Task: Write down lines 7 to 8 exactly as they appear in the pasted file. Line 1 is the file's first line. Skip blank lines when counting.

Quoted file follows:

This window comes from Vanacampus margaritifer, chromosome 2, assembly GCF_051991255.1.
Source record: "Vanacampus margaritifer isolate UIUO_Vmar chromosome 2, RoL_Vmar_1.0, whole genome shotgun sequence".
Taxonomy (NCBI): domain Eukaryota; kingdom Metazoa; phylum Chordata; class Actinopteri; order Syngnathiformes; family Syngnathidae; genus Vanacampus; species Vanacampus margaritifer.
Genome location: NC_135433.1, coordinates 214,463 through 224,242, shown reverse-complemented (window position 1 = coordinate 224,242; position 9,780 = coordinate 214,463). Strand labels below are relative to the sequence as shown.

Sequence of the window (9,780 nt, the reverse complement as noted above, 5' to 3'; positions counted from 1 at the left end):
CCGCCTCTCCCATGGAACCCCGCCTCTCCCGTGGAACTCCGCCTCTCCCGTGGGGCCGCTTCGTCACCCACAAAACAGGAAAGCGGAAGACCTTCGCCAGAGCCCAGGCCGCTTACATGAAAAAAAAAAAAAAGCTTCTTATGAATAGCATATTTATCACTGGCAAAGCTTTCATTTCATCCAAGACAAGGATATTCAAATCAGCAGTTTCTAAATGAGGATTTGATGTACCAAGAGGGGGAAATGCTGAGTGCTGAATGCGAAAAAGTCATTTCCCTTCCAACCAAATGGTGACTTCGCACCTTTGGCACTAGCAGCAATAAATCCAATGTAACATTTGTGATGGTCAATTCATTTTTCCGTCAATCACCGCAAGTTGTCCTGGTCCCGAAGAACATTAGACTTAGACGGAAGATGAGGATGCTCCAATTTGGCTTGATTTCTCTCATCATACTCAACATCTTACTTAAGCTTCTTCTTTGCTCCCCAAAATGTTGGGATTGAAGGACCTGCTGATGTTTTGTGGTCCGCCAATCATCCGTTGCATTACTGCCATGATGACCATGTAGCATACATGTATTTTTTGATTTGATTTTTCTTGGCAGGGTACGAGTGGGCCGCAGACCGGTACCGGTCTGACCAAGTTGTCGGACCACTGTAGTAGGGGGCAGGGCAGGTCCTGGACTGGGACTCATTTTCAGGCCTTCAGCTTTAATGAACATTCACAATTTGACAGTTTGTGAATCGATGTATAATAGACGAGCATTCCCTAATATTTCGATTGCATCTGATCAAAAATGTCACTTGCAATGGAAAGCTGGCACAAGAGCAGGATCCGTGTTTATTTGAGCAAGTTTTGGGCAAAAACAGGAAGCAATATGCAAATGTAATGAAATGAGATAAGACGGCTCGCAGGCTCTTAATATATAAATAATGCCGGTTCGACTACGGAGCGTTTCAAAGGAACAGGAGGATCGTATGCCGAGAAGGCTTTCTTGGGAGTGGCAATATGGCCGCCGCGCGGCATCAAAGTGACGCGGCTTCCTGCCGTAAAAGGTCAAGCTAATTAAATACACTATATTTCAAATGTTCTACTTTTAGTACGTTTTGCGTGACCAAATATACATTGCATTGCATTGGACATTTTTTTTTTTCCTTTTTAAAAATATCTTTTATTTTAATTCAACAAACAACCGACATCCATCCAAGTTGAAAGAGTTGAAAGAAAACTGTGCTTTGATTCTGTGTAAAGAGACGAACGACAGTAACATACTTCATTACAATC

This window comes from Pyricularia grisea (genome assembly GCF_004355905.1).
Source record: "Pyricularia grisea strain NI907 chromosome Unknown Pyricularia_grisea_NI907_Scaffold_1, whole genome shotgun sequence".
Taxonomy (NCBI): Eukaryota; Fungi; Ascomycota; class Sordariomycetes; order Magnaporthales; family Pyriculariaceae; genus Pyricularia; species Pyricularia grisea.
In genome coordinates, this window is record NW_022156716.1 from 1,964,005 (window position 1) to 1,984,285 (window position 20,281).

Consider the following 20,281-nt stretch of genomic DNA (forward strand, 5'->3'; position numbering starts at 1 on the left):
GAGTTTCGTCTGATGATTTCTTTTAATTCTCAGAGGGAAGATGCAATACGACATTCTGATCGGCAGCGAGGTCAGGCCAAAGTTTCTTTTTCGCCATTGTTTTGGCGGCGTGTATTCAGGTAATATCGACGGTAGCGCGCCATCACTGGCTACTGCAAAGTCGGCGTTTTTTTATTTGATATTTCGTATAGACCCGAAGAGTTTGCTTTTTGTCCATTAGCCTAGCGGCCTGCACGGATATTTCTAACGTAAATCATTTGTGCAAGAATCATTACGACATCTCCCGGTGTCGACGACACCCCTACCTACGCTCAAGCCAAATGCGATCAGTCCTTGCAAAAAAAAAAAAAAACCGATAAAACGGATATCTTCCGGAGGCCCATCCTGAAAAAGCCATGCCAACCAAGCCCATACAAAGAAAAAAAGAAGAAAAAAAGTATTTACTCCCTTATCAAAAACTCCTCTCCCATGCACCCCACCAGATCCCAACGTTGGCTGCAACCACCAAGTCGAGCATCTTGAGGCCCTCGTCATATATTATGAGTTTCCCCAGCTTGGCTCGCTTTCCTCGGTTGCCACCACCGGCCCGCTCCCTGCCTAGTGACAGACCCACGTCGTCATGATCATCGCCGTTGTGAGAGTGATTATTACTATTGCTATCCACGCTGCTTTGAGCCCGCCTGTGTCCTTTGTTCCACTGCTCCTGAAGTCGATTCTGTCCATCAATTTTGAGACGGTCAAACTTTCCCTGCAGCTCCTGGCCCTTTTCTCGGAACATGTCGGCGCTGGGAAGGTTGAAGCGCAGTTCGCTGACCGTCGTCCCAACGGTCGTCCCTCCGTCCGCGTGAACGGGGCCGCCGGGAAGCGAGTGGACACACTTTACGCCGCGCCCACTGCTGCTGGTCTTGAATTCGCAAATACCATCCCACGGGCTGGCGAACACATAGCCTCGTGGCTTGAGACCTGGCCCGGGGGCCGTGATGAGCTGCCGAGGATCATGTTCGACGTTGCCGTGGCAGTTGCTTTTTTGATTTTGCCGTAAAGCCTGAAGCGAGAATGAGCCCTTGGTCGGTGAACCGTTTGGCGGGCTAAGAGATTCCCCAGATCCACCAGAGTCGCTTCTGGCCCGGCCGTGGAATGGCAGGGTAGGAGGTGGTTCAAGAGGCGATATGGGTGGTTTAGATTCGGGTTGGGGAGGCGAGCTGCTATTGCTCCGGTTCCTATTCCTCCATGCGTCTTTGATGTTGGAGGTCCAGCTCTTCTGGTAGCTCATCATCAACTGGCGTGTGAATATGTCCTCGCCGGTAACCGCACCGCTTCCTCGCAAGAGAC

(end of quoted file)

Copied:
This window comes from Pyricularia grisea (genome assembly GCF_004355905.1).
Source record: "Pyricularia grisea strain NI907 chromosome Unknown Pyricularia_grisea_NI907_Scaffold_1, whole genome shotgun sequence".